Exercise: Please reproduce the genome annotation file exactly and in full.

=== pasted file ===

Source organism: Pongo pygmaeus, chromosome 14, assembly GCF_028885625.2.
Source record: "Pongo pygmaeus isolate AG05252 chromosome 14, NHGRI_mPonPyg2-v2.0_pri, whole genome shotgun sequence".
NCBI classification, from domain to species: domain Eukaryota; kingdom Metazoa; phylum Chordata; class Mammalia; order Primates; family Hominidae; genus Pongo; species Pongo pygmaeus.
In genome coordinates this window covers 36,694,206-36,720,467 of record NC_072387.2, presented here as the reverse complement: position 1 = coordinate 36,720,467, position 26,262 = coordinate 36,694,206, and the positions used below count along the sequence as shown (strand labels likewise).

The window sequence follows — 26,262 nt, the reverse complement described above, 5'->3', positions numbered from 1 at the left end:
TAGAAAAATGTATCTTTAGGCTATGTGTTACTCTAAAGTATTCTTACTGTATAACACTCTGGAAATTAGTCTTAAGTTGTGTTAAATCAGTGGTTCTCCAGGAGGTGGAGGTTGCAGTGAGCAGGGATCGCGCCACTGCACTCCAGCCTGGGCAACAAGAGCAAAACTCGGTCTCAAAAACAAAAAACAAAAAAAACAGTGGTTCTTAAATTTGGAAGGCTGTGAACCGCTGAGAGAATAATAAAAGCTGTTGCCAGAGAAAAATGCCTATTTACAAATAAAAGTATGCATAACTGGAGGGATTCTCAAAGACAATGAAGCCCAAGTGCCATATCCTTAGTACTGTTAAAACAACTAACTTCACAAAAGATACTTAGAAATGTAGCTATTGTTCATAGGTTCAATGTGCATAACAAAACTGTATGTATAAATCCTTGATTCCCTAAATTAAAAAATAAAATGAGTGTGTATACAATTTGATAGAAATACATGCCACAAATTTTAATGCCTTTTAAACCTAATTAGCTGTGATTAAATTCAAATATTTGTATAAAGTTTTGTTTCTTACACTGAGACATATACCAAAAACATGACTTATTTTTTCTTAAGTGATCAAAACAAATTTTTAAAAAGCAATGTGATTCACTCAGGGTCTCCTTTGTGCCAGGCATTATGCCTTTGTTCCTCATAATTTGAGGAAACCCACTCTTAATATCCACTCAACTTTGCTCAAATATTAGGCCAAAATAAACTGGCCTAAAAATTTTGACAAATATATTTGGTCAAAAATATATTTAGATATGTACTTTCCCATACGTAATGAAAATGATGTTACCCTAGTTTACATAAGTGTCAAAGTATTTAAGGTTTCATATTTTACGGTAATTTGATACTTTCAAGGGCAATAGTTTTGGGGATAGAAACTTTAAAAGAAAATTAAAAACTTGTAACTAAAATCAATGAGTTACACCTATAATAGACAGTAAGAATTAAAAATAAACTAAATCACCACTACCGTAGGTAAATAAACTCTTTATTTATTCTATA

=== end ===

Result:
Source organism: Pongo pygmaeus, chromosome 14, assembly GCF_028885625.2.
Source record: "Pongo pygmaeus isolate AG05252 chromosome 14, NHGRI_mPonPyg2-v2.0_pri, whole genome shotgun sequence".
NCBI classification, from domain to species: domain Eukaryota; kingdom Metazoa; phylum Chordata; class Mammalia; order Primates; family Hominidae; genus Pongo; species Pongo pygmaeus.
In genome coordinates this window covers 36,694,206-36,720,467 of record NC_072387.2, presented here as the reverse complement: position 1 = coordinate 36,720,467, position 26,262 = coordinate 36,694,206, and the positions used below count along the sequence as shown (strand labels likewise).

The window sequence follows — 26,262 nt, the reverse complement described above, 5'->3', positions numbered from 1 at the left end:
TAGAAAAATGTATCTTTAGGCTATGTGTTACTCTAAAGTATTCTTACTGTATAACACTCTGGAAATTAGTCTTAAGTTGTGTTAAATCAGTGGTTCTCCAGGAGGTGGAGGTTGCAGTGAGCAGGGATCGCGCCACTGCACTCCAGCCTGGGCAACAAGAGCAAAACTCGGTCTCAAAAACAAAAAACAAAAAAAACAGTGGTTCTTAAATTTGGAAGGCTGTGAACCGCTGAGAGAATAATAAAAGCTGTTGCCAGAGAAAAATGCCTATTTACAAATAAAAGTATGCATAACTGGAGGGATTCTCAAAGACAATGAAGCCCAAGTGCCATATCCTTAGTACTGTTAAAACAACTAACTTCACAAAAGATACTTAGAAATGTAGCTATTGTTCATAGGTTCAATGTGCATAACAAAACTGTATGTATAAATCCTTGATTCCCTAAATTAAAAAATAAAATGAGTGTGTATACAATTTGATAGAAATACATGCCACAAATTTTAATGCCTTTTAAACCTAATTAGCTGTGATTAAATTCAAATATTTGTATAAAGTTTTGTTTCTTACACTGAGACATATACCAAAAACATGACTTATTTTTTCTTAAGTGATCAAAACAAATTTTTAAAAAGCAATGTGATTCACTCAGGGTCTCCTTTGTGCCAGGCATTATGCCTTTGTTCCTCATAATTTGAGGAAACCCACTCTTAATATCCACTCAACTTTGCTCAAATATTAGGCCAAAATAAACTGGCCTAAAAATTTTGACAAATATATTTGGTCAAAAATATATTTAGATATGTACTTTCCCATACGTAATGAAAATGATGTTACCCTAGTTTACATAAGTGTCAAAGTATTTAAGGTTTCATATTTTACGGTAATTTGATACTTTCAAGGGCAATAGTTTTGGGGATAGAAACTTTAAAAGAAAATTAAAAACTTGTAACTAAAATCAATGAGTTACACCTATAATAGACAGTAAGAATTAAAAATAAACTAAATCACCACTACCGTAGGTAAATAAACTCTTTATTTATTCTATA